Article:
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Every once in awhile, you hear about something so unique and different that you want to tell everyone you know about it. For me, Skylinyl is that thing.

Okay, so you have to read the name slowly a couple of times and sound it out to say it correctly (or maybe that’s just me), but it’s definitely a name worth knowing. Skylinyl is a company co-founded by drummer Shawn McClure out of Seattle, WA. While vacationing in Sydney, Shawn purchased a box of records that were all warped, and he decided rather than throwing them away, he’d repurpose them and cut amazing art into them. Several years later, he hasn’t stopped hand-making these incredible pieces, which feature anything from your pet to Prince to sports teams logos and everything in between.

Here’s why this artist is someone you need to know about, and how to back his incredible project on Kickstarter.

Marie Tabela: Your first Skylinyl piece was of the Sydney skyline, yes?

Shawn McClure: Yeah, that’s right! I wanted a fun souvenir to bring home with me from that trip, and the first thing I thought of was the skyline. Where I live in Queen Anne in Seattle, I have a really great view of downtown, and I get to see the skyline every day, so I think that was subconsciously on my mind when I did it.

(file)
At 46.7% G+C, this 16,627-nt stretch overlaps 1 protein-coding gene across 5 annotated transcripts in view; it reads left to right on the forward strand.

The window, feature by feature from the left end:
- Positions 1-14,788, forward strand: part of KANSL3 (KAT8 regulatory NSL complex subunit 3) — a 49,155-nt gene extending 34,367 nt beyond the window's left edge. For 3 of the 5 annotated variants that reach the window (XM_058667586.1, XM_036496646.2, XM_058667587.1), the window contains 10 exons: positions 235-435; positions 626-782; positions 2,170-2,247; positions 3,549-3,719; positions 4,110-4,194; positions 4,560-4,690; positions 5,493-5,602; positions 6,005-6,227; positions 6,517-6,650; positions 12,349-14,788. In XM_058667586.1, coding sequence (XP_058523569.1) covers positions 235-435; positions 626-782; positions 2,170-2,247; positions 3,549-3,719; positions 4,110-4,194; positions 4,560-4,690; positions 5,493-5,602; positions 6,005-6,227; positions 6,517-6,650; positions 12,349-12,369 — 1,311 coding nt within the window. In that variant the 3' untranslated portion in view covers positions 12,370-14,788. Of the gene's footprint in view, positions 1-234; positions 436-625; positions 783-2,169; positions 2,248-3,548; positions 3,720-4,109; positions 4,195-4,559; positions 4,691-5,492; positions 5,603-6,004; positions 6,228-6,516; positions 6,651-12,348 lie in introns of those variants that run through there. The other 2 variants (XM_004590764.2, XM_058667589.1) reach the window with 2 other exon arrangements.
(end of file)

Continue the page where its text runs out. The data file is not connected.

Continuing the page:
MT: That’s a great way to remember a city; the skyline is always its distinguishing factor. What happened to your records? Why did they all warp?

SM: That all began when I was on vacation and I picked up a crate of records from these ladies who were moving to Croatia. They were like, “We’re leaving right now, take them or we’re throwing them all out!” So I took the crate of records home. I ended up sorting through them in the backyard where I was staying in Redford, and I went back inside to eat. I was watching the news, and the weather reporter was saying it was the hottest it had ever been in Sydney and they had to add two different colors to their heat map because it had never been that hot before.